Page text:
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What Happens to a Tooth After a Root Canal?

Nicole Madison
By
Updated Mar 03, 2024
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Following a root canal treatment, a dentist usually fills the tooth with a temporary filling and protects it with a temporary crown. Shortly after, the patient typically returns to the dental office for additional treatment. In most cases, the dentist removes the temporary crown and filling and replaces them with permanent versions. This gives normal function to the tooth. It is worth noting, however, that the tooth beneath the crown is deprived of its blood supply and eventually becomes very brittle.

An individual would normally have to be very gentle with a tooth after a root canal. This is because the tooth loses its blood supply and becomes much more fragile than it was before. If an individual bites down on something hard with this tooth, there is a chance that it may break. To avoid this, dentists usually take steps to restore the tooth. This can involve the use of a filling or dental post, which is a type of metal rod, as well as a crown to protect the fragile tooth and make it more functional.

Often, dentists use temporary restoration materials on a tooth right after a root canal treatment. The dentist may temporarily fill the tooth and place a temporary crown on it to keep it protected until the patient’s next appointment, for example. Essentially, these steps serve to keep bacteria and debris out of the tooth, and they also help prevent it from breaking until the patient receives follow-up treatment.

In most cases, some restoration is performed on the tooth after a root canal. A dentist may place a permanent filling in the tooth in order to keep bacteria and debris out of it. In some cases, he or she may also choose to cement a post into the tooth to increase its height and provides something to which the dentist can adhere the filling material.

It is usually necessary to place a permanent crown on a tooth that has had a root canal. A dental crown covers the part of the tooth that is above the patient’s gum. It is typically made of porcelain to resemble the patient’s teeth, but some are made out of metal, including gold. Crowns may also be constructed from a combination of porcelain and metal. They restore the shape of the tooth, strengthen it, and make the tooth look more like the patient’s other teeth.

The Health Board is dedicated to providing accurate and trustworthy information. We carefully select reputable sources and employ a rigorous fact-checking process to maintain the highest standards. To learn more about our commitment to accuracy, read our editorial process.
Nicole Madison
By Nicole Madison
Nicole Madison's love for learning inspires her work as a The Health Board writer, where she focuses on topics like homeschooling, parenting, health, science, and business. Her passion for knowledge is evident in the well-researched and informative articles she authors. As a mother of four, Nicole balances work with quality family time activities such as reading, camping, and beach trips.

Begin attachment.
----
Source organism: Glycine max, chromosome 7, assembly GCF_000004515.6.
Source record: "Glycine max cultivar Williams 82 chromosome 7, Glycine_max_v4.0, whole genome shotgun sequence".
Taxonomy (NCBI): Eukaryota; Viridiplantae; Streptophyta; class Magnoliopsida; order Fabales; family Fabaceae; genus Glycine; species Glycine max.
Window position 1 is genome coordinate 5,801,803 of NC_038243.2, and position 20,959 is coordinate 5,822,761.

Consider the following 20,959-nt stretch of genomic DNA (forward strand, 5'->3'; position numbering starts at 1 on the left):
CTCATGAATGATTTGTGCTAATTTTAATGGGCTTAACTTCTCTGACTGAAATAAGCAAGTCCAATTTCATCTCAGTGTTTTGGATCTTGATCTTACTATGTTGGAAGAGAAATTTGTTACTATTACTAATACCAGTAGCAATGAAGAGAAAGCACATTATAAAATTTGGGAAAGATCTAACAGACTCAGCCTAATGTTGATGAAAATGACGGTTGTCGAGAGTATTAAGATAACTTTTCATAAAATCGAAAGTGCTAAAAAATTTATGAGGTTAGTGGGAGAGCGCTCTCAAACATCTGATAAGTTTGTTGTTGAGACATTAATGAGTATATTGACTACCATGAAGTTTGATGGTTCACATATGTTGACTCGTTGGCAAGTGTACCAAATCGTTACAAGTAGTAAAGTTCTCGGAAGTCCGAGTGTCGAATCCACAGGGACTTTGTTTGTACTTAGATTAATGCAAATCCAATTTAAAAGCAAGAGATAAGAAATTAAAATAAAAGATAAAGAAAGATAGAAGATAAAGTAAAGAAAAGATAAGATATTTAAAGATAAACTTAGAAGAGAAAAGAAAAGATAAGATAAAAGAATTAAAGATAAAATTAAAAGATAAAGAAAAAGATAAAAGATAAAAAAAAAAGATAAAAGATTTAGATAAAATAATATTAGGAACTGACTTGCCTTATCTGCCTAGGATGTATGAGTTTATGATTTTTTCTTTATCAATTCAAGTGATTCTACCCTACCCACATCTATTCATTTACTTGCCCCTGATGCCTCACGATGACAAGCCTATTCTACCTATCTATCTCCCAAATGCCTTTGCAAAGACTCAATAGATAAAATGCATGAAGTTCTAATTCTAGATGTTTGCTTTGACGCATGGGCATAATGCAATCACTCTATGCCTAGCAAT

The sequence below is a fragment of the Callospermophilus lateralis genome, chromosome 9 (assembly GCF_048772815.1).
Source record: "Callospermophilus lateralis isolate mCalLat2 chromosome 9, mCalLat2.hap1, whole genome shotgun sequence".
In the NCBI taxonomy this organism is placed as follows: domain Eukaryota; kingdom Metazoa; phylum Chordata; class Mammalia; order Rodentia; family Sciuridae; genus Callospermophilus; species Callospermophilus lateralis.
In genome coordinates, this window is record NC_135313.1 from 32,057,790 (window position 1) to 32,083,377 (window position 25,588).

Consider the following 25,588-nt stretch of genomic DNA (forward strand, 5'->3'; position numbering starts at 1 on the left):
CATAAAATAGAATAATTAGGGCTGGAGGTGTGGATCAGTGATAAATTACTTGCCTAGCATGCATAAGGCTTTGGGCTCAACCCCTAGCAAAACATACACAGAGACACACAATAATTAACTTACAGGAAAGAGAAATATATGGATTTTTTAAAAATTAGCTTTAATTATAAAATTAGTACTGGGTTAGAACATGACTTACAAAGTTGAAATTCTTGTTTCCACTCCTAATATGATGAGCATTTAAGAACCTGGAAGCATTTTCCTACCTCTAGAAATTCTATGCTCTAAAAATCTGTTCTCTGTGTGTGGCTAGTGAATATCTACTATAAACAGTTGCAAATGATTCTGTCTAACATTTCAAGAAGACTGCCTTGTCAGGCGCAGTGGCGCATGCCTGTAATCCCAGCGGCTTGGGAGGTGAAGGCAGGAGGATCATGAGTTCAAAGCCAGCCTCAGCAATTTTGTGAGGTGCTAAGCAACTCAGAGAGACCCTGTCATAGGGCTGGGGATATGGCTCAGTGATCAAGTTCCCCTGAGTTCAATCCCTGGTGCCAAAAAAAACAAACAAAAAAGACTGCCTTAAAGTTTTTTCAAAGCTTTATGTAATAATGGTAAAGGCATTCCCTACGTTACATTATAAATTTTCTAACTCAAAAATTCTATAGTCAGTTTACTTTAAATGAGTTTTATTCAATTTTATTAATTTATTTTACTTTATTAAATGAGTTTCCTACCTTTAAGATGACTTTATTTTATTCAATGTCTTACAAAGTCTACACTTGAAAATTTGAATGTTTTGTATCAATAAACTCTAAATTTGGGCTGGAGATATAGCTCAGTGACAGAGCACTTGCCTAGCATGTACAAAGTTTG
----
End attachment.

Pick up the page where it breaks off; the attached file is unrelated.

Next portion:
Discussion Comments
By anon942576 — On Mar 28, 2014

My tooth got a temporary filling recently, but l want to know what the rod the dentist placed in my tooth does.

By bear78 — On Sep 19, 2013

Does the permanent crown on a root canal get renewed after a number of years or is it left indefinitely?

By burcinc — On Sep 18, 2013

@ddljohn-- An infection is possible after a root canal, if the pulp is not removed properly during the procedure or if it's not sealed properly afterward. It can also happen if the temporary filling and crown never get replaced with permanent ones.

Did you have restoration done on your root canals and did you go for periodic check-ups afterward?

If everything is done correctly, a root canal should not get infected. Root canals are done to save infected teeth in the first place. Getting a root canal is usually not an option. If an infected tooth is not treated with a root canal, it will only get worse and can cause some very serious complications.

By ddljohn — On Sep 18, 2013

I've lost three teeth so far because of root canals. I've come to the conclusion that it's impossible to save a tooth after a root canal procedure. Not only does a tooth lose its blood supply after this therapy, but it also becomes a breeding ground for bacteria.

I lost my teeth because all three became infected underneath the filling and crown. I developed symptoms of infection a few years after each procedure. I went to the dentist who opened up the crowns only to find infected, deteriorated teeth underneath. The only solution was having them pulled and I had to have antibiotic treatment each time.

I wish I had never gotten root canals.

Nicole Madison
Nicole Madison
Nicole Madison's love for learning inspires her work as a The Health Board writer, where she focuses on topics like...
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